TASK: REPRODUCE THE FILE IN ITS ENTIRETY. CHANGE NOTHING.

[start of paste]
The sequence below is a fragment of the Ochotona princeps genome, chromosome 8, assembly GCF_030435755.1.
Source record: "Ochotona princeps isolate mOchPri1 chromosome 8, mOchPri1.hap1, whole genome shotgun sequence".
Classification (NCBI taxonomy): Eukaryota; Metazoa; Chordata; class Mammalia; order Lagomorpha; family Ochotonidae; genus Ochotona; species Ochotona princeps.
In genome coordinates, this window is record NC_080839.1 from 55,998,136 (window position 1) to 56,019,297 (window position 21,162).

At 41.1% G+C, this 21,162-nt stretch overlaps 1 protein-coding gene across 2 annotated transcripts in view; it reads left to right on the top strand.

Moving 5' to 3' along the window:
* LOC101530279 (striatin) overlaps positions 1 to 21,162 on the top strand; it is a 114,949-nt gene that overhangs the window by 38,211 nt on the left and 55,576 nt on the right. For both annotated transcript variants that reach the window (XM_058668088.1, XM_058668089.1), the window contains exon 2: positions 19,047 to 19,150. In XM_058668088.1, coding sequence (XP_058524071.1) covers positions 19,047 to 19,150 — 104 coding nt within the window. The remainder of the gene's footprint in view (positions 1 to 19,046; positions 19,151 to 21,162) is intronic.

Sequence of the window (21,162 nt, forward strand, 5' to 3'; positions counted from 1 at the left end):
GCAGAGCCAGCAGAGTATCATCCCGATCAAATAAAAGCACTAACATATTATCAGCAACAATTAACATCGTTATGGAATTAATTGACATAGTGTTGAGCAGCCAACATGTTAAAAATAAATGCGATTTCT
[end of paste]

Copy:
The sequence below is a fragment of the Ochotona princeps genome, chromosome 8, assembly GCF_030435755.1.
Source record: "Ochotona princeps isolate mOchPri1 chromosome 8, mOchPri1.hap1, whole genome shotgun sequence".
Classification (NCBI taxonomy): Eukaryota; Metazoa; Chordata; class Mammalia; order Lagomorpha; family Ochotonidae; genus Ochotona; species Ochotona princeps.
In genome coordinates, this window is record NC_080839.1 from 55,998,136 (window position 1) to 56,019,297 (window position 21,162).

At 41.1% G+C, this 21,162-nt stretch overlaps 1 protein-coding gene across 2 annotated transcripts in view; it reads left to right on the top strand.

Moving 5' to 3' along the window:
* LOC101530279 (striatin) overlaps positions 1 to 21,162 on the top strand; it is a 114,949-nt gene that overhangs the window by 38,211 nt on the left and 55,576 nt on the right. For both annotated transcript variants that reach the window (XM_058668088.1, XM_058668089.1), the window contains exon 2: positions 19,047 to 19,150. In XM_058668088.1, coding sequence (XP_058524071.1) covers positions 19,047 to 19,150 — 104 coding nt within the window. The remainder of the gene's footprint in view (positions 1 to 19,046; positions 19,151 to 21,162) is intronic.

Sequence of the window (21,162 nt, forward strand, 5' to 3'; positions counted from 1 at the left end):
GCAGAGCCAGCAGAGTATCATCCCGATCAAATAAAAGCACTAACATATTATCAGCAACAATTAACATCGTTATGGAATTAATTGACATAGTGTTGAGCAGCCAACATGTTAAAAATAAATGCGATTTCT